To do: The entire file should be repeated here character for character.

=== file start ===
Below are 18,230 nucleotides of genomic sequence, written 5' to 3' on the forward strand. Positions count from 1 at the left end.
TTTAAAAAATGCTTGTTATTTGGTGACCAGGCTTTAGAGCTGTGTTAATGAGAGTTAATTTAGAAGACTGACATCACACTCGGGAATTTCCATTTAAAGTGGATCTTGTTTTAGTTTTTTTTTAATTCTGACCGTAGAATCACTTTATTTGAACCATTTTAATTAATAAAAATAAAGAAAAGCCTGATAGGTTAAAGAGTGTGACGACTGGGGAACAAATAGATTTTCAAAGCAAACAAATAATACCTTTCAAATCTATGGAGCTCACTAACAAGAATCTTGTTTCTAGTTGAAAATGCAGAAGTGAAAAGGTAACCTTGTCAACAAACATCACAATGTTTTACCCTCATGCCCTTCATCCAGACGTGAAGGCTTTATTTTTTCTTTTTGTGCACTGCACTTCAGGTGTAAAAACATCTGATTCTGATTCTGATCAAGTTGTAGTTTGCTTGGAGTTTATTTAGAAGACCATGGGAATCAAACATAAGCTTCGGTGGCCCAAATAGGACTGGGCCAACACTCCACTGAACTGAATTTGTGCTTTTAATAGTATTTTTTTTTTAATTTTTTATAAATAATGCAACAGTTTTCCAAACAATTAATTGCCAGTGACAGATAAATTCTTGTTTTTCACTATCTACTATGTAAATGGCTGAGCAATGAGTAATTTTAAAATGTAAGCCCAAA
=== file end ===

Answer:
Below are 18,230 nucleotides of genomic sequence, written 5' to 3' on the forward strand. Positions count from 1 at the left end.
TTTAAAAAATGCTTGTTATTTGGTGACCAGGCTTTAGAGCTGTGTTAATGAGAGTTAATTTAGAAGACTGACATCACACTCGGGAATTTCCATTTAAAGTGGATCTTGTTTTAGTTTTTTTTTAATTCTGACCGTAGAATCACTTTATTTGAACCATTTTAATTAATAAAAATAAAGAAAAGCCTGATAGGTTAAAGAGTGTGACGACTGGGGAACAAATAGATTTTCAAAGCAAACAAATAATACCTTTCAAATCTATGGAGCTCACTAACAAGAATCTTGTTTCTAGTTGAAAATGCAGAAGTGAAAAGGTAACCTTGTCAACAAACATCACAATGTTTTACCCTCATGCCCTTCATCCAGACGTGAAGGCTTTATTTTTTCTTTTTGTGCACTGCACTTCAGGTGTAAAAACATCTGATTCTGATTCTGATCAAGTTGTAGTTTGCTTGGAGTTTATTTAGAAGACCATGGGAATCAAACATAAGCTTCGGTGGCCCAAATAGGACTGGGCCAACACTCCACTGAACTGAATTTGTGCTTTTAATAGTATTTTTTTTTTAATTTTTTATAAATAATGCAACAGTTTTCCAAACAATTAATTGCCAGTGACAGATAAATTCTTGTTTTTCACTATCTACTATGTAAATGGCTGAGCAATGAGTAATTTTAAAATGTAAGCCCAAA